In discussions of justice in America, talk of punishment and retribution dominates. There is little interest in offering criminals, even juveniles, a second chance. But Joseph Rodriguez’s story makes a strong argument for the possibility of redemption.
As a teenager in the late sixties, Rodriguez was incarcerated at Riker’s Island in New York City for harassment. After his release, he became a heroin addict — and then a thief, to support his habit. He was sent back to Riker’s for robbing a small grocery store. He came out a second time determined to beat his addiction.
Rodriguez went to a free methadone clinic and moved out of the neighborhood where he’d gotten into trouble. The Family of Man, a book of photographs by photographers from around the world, inspired him to buy a camera. He took a workshop at the Brooklyn Children’s Museum and started taking pictures everywhere he went — until he got mugged, and the camera was broken. Undeterred, he attended New York City Technical College through an affirmative-action program and later went to the International Center of Photography, where he cleaned darkroom sinks in exchange for a chance to attend classes.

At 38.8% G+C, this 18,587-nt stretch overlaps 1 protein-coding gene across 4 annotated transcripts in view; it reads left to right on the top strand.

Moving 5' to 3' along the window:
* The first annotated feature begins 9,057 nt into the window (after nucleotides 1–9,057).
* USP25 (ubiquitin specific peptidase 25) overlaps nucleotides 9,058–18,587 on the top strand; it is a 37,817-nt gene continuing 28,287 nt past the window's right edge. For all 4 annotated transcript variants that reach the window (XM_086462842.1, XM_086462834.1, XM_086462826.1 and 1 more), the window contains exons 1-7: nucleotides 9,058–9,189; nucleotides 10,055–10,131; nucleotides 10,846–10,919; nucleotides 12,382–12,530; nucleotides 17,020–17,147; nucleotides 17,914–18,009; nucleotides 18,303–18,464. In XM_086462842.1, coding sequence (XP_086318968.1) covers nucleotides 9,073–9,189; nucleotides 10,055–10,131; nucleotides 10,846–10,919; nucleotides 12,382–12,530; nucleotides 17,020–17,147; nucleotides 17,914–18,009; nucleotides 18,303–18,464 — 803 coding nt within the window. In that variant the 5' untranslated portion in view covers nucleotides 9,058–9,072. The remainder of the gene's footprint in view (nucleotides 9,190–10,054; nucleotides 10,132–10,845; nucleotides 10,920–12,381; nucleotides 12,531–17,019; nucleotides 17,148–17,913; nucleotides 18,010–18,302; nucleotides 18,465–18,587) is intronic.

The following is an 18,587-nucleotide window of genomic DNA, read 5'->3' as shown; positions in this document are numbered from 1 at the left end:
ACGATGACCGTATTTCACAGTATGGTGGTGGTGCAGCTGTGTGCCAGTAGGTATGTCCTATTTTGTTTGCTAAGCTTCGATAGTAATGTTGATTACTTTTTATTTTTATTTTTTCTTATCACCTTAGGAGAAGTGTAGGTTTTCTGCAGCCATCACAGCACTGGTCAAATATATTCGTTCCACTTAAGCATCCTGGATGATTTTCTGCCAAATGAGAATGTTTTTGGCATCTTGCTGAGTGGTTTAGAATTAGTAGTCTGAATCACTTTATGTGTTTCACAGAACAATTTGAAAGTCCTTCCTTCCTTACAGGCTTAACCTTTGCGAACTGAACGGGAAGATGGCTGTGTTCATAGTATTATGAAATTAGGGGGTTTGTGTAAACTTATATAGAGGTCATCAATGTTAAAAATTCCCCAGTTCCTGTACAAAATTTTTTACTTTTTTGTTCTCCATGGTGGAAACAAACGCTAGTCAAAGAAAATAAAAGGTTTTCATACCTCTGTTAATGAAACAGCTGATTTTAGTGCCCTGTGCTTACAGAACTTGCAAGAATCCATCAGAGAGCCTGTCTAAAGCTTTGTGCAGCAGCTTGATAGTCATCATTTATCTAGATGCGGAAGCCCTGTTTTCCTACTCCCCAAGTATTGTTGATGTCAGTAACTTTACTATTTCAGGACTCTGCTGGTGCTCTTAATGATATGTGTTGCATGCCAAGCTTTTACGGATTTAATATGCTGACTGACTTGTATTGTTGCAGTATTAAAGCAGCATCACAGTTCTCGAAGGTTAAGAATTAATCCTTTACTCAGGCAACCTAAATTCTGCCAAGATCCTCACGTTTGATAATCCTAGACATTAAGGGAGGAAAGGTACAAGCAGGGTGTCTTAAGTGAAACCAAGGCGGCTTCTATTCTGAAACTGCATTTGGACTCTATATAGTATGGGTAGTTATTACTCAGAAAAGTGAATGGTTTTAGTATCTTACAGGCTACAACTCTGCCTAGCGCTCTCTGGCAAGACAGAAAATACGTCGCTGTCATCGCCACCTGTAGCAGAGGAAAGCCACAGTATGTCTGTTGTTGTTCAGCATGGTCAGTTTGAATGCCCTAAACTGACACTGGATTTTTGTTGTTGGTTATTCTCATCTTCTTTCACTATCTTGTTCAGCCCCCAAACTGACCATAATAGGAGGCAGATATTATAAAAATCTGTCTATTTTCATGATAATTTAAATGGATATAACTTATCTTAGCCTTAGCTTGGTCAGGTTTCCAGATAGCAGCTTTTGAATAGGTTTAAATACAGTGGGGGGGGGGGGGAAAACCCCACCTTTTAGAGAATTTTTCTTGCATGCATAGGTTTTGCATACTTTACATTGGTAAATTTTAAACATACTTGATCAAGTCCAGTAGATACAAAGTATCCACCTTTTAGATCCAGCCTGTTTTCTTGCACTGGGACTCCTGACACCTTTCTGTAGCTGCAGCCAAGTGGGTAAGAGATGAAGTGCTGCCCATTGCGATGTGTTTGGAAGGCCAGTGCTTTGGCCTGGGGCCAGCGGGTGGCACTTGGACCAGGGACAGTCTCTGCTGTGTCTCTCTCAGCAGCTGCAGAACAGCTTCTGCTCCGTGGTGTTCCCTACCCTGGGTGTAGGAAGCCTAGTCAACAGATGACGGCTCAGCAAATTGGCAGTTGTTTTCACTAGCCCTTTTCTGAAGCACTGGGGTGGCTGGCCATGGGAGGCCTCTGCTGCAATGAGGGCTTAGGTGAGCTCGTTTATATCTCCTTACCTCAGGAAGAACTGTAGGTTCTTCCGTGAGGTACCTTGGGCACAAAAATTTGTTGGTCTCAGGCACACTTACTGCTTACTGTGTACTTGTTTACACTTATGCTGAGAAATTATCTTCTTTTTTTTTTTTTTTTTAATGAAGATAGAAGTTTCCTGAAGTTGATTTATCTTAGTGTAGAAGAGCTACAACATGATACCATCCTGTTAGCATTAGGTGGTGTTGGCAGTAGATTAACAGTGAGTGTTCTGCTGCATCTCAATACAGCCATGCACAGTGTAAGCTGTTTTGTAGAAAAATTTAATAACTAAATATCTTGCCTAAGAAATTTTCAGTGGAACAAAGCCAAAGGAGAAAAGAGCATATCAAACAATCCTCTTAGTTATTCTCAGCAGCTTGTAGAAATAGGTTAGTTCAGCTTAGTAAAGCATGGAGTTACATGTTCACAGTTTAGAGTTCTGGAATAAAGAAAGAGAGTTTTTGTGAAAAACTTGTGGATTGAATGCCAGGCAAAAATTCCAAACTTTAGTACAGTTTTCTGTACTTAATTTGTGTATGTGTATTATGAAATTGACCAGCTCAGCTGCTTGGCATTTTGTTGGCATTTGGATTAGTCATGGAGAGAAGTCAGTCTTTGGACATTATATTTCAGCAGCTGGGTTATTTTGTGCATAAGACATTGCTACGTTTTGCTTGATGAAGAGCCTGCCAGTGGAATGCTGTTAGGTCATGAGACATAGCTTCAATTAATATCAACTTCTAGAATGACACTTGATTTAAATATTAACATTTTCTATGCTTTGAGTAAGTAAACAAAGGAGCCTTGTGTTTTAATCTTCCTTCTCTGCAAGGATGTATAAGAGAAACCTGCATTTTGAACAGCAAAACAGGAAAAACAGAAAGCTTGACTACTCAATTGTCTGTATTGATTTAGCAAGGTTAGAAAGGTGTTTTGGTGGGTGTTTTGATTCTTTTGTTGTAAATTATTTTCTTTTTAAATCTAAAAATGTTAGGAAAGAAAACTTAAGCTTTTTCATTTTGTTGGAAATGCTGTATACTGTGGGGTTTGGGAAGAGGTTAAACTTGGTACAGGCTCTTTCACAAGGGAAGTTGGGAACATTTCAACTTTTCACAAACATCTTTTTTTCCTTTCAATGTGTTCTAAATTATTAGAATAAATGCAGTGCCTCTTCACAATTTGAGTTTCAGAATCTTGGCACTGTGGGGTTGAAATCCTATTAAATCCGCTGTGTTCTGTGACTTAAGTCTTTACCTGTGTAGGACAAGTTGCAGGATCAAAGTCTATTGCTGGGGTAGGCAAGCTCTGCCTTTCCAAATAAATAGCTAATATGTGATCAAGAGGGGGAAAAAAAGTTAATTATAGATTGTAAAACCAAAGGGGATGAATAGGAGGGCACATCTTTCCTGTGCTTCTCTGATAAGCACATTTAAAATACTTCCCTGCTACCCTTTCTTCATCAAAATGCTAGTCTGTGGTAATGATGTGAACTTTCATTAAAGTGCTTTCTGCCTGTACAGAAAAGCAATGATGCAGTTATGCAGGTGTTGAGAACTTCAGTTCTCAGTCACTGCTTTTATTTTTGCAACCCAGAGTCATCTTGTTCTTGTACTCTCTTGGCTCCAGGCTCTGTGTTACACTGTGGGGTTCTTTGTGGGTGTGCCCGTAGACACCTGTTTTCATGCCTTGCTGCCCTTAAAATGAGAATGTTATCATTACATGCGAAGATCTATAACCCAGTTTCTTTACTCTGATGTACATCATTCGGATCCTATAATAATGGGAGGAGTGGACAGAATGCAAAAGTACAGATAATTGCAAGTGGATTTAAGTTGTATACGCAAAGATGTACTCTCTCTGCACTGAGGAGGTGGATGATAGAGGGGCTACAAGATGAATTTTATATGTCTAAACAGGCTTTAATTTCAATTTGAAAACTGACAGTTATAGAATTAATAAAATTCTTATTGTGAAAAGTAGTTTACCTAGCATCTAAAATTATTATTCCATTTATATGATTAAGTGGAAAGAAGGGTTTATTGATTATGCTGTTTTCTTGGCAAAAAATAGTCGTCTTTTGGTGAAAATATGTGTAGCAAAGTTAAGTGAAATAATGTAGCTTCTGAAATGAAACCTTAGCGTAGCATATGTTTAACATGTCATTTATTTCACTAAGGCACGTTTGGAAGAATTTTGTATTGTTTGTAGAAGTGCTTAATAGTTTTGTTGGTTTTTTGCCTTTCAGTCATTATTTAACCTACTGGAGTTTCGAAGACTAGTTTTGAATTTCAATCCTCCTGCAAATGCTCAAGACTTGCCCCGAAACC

Rodriguez is an award-winning photographer whose work has appeared in Time, Life, and National Geographic. His book East Side Stories: Gang Life in East LA (powerHouse Books) was a critical and popular success in a genre — photography books — that rarely garners much attention. He still lives in Brooklyn, where he grew up.
Rodriguez’s latest book, Juvenile (powerHouse Books), documents the lives of incarcerated youths in California’s juvenile-justice system. But Rodriguez doesn’t just photograph the boys and girls behind bars. He follows them back into their communities as they try to find jobs, get an education, and raise their children. Many fail because they can’t stay off drugs, are overwhelmed by college-admissions paperwork, or don’t know you have to call in sick when you can’t show up for a job.
Rodriguez’s photographs demonstrate how precipitously close to disaster these young people live. “All kids make mistakes,” he says. “The difference is that if you’re in the middle or upper class, you have a wider safety net to catch you when you fall.”
Thanks to Maria Finn Dominguez for bringing the work of Joseph Rodriguez to our attention.